My Love For You Is Greater Than My Happiness

Posted By on November 1, 2012

Here were the facts:

  • We had 10 hens.
  • Half were laying and half were retired (or should be).
  • We agreed 4 needed to leave us this Fall.
  • I had a friend who was looking for a companion for her lonely bantam who was orphaned by a predator. She could care less about the eggs. She wanted a pet hen.

That faithful morning I went into the coop with the kids.

“Which one shall we bring?” I asked as I stepped into the chicken area.

“One of the bare-necks.” They said almost in unison. They were the chickens without names. We ran around trying to catch one of the three but they were fast and wild.

Then I came to Silver Mist. She was the sweetest, friendliest and most docile hen we’ve ever had. Whenever I went into the chicken yard to feed them, Silver Mist was the first one there to greet me. She was also one of the few laying hens.

I looked at her. Two red and raw callused spots on the top of her wings caught my eyes. She was also the most pecked in the coop. Then a lump swelled in my throat so I could barely speak. My heart ached even as the words were coming out.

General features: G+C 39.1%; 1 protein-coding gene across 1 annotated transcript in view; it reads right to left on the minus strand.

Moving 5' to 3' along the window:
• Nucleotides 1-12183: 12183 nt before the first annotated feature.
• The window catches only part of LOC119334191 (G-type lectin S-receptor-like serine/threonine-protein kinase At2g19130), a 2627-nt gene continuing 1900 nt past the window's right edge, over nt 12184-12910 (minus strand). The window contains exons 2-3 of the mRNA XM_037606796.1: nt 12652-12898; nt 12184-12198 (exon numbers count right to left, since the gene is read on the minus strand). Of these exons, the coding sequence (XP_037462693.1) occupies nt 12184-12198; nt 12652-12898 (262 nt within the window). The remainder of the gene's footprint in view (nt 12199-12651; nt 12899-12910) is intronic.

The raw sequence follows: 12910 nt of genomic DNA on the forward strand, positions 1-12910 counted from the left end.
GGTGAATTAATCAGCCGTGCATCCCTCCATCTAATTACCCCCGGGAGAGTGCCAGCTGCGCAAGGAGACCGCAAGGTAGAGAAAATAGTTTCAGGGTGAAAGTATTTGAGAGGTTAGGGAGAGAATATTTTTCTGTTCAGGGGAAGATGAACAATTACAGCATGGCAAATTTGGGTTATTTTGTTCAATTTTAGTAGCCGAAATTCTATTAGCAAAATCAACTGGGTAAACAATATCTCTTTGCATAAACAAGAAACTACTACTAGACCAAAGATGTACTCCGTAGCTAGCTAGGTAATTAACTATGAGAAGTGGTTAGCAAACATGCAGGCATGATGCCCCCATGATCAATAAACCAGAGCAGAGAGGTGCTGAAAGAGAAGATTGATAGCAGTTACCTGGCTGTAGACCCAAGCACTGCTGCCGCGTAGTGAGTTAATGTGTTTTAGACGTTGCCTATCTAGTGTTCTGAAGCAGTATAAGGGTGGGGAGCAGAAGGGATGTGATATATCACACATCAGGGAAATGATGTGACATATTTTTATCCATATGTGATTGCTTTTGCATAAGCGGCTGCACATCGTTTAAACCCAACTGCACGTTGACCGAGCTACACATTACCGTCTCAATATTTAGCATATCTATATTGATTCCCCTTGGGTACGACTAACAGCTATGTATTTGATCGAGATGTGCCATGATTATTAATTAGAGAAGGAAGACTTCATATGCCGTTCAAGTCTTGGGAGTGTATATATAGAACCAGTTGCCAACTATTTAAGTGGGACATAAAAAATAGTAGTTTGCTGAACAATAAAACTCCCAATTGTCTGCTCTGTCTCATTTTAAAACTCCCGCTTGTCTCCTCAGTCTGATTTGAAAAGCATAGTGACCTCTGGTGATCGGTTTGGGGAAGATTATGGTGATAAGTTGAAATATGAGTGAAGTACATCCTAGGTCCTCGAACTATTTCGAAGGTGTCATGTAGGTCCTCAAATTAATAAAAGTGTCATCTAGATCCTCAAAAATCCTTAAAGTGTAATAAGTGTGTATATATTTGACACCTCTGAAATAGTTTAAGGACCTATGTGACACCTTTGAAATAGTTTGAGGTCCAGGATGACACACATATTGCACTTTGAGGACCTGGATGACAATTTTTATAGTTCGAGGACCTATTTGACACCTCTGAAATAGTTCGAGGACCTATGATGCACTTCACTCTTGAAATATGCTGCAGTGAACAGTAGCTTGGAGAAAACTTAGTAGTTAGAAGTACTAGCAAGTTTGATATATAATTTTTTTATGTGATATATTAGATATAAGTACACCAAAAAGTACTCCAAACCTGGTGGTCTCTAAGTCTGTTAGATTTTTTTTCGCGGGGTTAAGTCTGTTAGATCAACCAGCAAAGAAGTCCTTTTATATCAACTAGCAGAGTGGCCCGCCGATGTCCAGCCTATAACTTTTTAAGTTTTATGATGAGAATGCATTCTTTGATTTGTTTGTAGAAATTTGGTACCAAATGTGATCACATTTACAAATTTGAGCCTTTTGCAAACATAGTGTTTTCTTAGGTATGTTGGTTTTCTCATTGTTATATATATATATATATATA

“There is Silver Mist.” I said gesturing to her.

“No!” They chorused. “Silver Mist is our favorite. Not her.”

“Just look at her.” I said quietly. We all knew about the pecking and the spots were hard to miss. No one said anything for a while.

“Alright.” My eldest said solemnly and with determination. It was said with such clarity, the other boys did not protest.

We placed her into a large paper bag we bought our bulk rice in and set her on Jing’s lap. She settled in. The boys coddled her and said softly, “Good bye Silver Mist, we’ll miss you.”

As I drove, I looked over at my son and saw his mouth quivering. “She would make a good pet hen.” He said tenderly after a while. “The other ones were too wild to make good pets.”

“She will be well cared for.” I assured them.

As a mom, it’s challenging to identify just when exactly does a boy grow to be a man. This moment would be one I will remember.

And my journey in all of this?

It’s learning to let go. If my eleven year old could, I could too.

About The Author

I am a Chinese-American mother of three boys, parenting with the traditions worth keeping from the East and West. I continue to learn new ways of raising a family and myself.

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